Veterans of Washington policymaking in the Middle East offered conditional praise for Trump’s restrained approach to the strike, if not necessarily his more bellicose rhetoric. In hitting three sites associated with Assad’s chemical weapons capabilities, limiting it to a single night and conducting it in conjunction with Britain and France, they said it sent a message while avoiding a deeper involvement and minimising the risk of provoking Syria’s patrons, Russia and Iran, into retaliating themselves.
“However, I don’t think the strike clarifies US policy,” said Meghan O’Sullivan, who oversaw the Iraq War as Bush’s deputy national security adviser. “In theory, there is not necessarily an inconsistency between a targeted, multilateral strike against chemical weapons sites and the withdrawal of troops that have been fighting ISIS. But the strike does really call into question the wisdom of pulling back American forces now in highlighting the question of what our objective really is in Syria.”
Others argued that the strike was a waste that accomplished little and, in the process, exceeded the president’s authority as commander in chief since he did not obtain authorisation from Congress first. Critics said that if Trump was truly moved by humanitarian concern over the victims of last weekend’s attack, he should reverse his policy of barring virtually any new Syrian refugees from the United States.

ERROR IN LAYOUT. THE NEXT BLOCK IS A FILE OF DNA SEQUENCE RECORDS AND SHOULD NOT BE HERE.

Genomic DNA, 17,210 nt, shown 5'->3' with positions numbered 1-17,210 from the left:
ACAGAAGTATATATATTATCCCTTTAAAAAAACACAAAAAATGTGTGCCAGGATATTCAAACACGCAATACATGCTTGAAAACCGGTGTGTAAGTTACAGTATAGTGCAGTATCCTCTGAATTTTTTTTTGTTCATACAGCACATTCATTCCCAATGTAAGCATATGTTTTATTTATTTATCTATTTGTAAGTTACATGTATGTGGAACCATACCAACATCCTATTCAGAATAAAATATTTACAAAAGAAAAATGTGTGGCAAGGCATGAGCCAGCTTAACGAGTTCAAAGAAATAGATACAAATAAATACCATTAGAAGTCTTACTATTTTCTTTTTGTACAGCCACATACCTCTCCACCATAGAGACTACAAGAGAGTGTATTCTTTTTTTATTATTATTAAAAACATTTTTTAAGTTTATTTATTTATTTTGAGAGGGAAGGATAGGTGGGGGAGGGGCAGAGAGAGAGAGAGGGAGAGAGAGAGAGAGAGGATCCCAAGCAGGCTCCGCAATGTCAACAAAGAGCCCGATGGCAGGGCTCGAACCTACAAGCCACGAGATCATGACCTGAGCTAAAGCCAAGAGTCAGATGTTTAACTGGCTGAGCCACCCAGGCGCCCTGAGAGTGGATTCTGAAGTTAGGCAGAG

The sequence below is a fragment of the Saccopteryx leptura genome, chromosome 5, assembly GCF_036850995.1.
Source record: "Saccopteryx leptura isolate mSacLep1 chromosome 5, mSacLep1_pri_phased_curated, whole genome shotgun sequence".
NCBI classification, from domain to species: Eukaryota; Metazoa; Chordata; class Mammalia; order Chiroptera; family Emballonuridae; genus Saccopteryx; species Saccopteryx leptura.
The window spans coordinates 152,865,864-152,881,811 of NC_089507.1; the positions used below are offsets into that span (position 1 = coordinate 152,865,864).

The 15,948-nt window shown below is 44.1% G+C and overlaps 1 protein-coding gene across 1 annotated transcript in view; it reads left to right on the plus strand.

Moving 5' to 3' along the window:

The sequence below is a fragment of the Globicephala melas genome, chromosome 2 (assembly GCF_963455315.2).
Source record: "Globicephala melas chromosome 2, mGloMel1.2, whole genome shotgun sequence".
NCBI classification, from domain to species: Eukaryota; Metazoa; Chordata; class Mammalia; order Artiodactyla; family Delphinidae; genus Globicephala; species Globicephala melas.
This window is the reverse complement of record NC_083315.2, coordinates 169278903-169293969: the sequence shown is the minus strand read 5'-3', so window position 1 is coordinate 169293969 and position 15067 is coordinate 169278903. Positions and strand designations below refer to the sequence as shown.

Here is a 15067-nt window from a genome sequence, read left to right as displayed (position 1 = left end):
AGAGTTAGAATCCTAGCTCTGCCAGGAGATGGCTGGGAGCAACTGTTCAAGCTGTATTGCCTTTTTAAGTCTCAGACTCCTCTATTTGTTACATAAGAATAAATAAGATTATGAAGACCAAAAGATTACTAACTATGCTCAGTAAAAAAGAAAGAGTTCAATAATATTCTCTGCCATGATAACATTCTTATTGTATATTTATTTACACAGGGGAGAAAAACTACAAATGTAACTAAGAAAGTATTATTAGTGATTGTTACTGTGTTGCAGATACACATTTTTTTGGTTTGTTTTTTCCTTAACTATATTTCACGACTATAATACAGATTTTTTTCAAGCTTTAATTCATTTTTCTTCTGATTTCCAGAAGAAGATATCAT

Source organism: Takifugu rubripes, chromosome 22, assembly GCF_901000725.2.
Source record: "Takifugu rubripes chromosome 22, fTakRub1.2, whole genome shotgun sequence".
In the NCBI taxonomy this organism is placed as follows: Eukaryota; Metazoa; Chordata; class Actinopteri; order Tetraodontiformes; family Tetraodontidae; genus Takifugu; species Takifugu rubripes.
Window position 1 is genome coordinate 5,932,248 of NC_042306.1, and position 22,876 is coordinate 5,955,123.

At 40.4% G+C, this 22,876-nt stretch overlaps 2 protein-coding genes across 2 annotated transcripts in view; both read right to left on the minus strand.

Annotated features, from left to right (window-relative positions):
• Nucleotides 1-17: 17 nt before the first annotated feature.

“The ongoing bloodshed and war crimes in Syria are a stark reminder that Syrian civilians need our support now more than ever,” Noah Gottschalk of Oxfam America said in a statement. “Yet the Trump administration still lacks a coherent strategy to actually bring an end to the conflict and instead has sought to slash humanitarian aid and slam the door on Syrian refugees.”
By most accounts, the strike essentially left in place the status quo on the ground. It did little if anything to weaken Assad beyond any chemical weapons stores it destroyed, leaving him to continue waging war on his own people through conventional means. It did nothing to exact the “big price” Trump promised to impose on Russia and Iran for enabling Assad’s chemical attacks.